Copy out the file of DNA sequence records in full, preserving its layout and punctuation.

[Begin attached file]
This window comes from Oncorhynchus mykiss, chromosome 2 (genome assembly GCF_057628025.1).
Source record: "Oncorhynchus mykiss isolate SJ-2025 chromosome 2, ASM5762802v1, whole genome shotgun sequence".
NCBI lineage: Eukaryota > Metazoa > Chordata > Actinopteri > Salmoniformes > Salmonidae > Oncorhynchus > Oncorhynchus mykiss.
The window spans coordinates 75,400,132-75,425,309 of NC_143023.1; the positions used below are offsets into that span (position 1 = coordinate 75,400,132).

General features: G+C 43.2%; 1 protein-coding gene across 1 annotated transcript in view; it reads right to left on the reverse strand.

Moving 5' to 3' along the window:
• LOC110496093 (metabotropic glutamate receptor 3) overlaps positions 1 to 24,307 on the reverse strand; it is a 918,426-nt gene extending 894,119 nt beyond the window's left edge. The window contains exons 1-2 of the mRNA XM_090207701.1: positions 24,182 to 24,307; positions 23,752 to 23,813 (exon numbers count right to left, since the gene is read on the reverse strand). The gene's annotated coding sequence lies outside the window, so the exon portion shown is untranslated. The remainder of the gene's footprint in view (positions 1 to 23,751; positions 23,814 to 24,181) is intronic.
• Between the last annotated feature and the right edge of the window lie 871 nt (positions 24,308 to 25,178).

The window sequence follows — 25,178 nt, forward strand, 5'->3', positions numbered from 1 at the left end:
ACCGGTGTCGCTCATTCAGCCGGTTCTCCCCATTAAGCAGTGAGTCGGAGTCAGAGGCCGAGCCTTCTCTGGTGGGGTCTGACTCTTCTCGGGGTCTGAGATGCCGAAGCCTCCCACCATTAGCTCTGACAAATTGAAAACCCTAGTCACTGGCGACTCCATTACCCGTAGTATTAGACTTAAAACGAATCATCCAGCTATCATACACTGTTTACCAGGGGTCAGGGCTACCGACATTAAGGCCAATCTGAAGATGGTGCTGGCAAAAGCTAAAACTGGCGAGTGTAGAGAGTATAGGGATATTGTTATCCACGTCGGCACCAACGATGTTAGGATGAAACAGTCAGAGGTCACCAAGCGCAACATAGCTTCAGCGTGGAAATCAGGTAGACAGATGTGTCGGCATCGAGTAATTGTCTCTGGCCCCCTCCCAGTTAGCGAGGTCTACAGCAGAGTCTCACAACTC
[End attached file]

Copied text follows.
This window comes from Oncorhynchus mykiss, chromosome 2 (genome assembly GCF_057628025.1).
Source record: "Oncorhynchus mykiss isolate SJ-2025 chromosome 2, ASM5762802v1, whole genome shotgun sequence".
NCBI lineage: Eukaryota > Metazoa > Chordata > Actinopteri > Salmoniformes > Salmonidae > Oncorhynchus > Oncorhynchus mykiss.
The window spans coordinates 75,400,132-75,425,309 of NC_143023.1; the positions used below are offsets into that span (position 1 = coordinate 75,400,132).

General features: G+C 43.2%; 1 protein-coding gene across 1 annotated transcript in view; it reads right to left on the reverse strand.

Moving 5' to 3' along the window:
• LOC110496093 (metabotropic glutamate receptor 3) overlaps positions 1 to 24,307 on the reverse strand; it is a 918,426-nt gene extending 894,119 nt beyond the window's left edge. The window contains exons 1-2 of the mRNA XM_090207701.1: positions 24,182 to 24,307; positions 23,752 to 23,813 (exon numbers count right to left, since the gene is read on the reverse strand). The gene's annotated coding sequence lies outside the window, so the exon portion shown is untranslated. The remainder of the gene's footprint in view (positions 1 to 23,751; positions 23,814 to 24,181) is intronic.
• Between the last annotated feature and the right edge of the window lie 871 nt (positions 24,308 to 25,178).

The window sequence follows — 25,178 nt, forward strand, 5'->3', positions numbered from 1 at the left end:
ACCGGTGTCGCTCATTCAGCCGGTTCTCCCCATTAAGCAGTGAGTCGGAGTCAGAGGCCGAGCCTTCTCTGGTGGGGTCTGACTCTTCTCGGGGTCTGAGATGCCGAAGCCTCCCACCATTAGCTCTGACAAATTGAAAACCCTAGTCACTGGCGACTCCATTACCCGTAGTATTAGACTTAAAACGAATCATCCAGCTATCATACACTGTTTACCAGGGGTCAGGGCTACCGACATTAAGGCCAATCTGAAGATGGTGCTGGCAAAAGCTAAAACTGGCGAGTGTAGAGAGTATAGGGATATTGTTATCCACGTCGGCACCAACGATGTTAGGATGAAACAGTCAGAGGTCACCAAGCGCAACATAGCTTCAGCGTGGAAATCAGGTAGACAGATGTGTCGGCATCGAGTAATTGTCTCTGGCCCCCTCCCAGTTAGCGAGGTCTACAGCAGAGTCTCACAACTC